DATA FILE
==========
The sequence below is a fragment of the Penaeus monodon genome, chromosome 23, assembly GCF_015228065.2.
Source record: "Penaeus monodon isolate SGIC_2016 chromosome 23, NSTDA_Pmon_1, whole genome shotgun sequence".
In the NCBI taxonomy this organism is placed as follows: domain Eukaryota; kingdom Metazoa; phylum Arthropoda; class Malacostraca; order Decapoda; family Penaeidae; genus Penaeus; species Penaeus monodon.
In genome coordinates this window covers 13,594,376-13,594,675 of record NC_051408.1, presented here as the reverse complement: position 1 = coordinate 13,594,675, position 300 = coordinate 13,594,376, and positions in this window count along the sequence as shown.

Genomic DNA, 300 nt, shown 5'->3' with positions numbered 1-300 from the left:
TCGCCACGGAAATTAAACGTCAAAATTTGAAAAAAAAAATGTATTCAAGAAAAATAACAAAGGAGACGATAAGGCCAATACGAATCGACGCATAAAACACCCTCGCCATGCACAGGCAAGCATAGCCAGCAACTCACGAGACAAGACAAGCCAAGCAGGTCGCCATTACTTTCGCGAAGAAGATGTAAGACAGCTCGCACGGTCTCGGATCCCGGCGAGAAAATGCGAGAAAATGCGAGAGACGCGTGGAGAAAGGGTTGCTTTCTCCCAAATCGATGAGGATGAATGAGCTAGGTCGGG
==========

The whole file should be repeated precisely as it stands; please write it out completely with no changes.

The sequence below is a fragment of the Penaeus monodon genome, chromosome 23, assembly GCF_015228065.2.
Source record: "Penaeus monodon isolate SGIC_2016 chromosome 23, NSTDA_Pmon_1, whole genome shotgun sequence".
In the NCBI taxonomy this organism is placed as follows: domain Eukaryota; kingdom Metazoa; phylum Arthropoda; class Malacostraca; order Decapoda; family Penaeidae; genus Penaeus; species Penaeus monodon.
In genome coordinates this window covers 13,594,376-13,594,675 of record NC_051408.1, presented here as the reverse complement: position 1 = coordinate 13,594,675, position 300 = coordinate 13,594,376, and positions in this window count along the sequence as shown.

Genomic DNA, 300 nt, shown 5'->3' with positions numbered 1-300 from the left:
TCGCCACGGAAATTAAACGTCAAAATTTGAAAAAAAAAATGTATTCAAGAAAAATAACAAAGGAGACGATAAGGCCAATACGAATCGACGCATAAAACACCCTCGCCATGCACAGGCAAGCATAGCCAGCAACTCACGAGACAAGACAAGCCAAGCAGGTCGCCATTACTTTCGCGAAGAAGATGTAAGACAGCTCGCACGGTCTCGGATCCCGGCGAGAAAATGCGAGAAAATGCGAGAGACGCGTGGAGAAAGGGTTGCTTTCTCCCAAATCGATGAGGATGAATGAGCTAGGTCGGG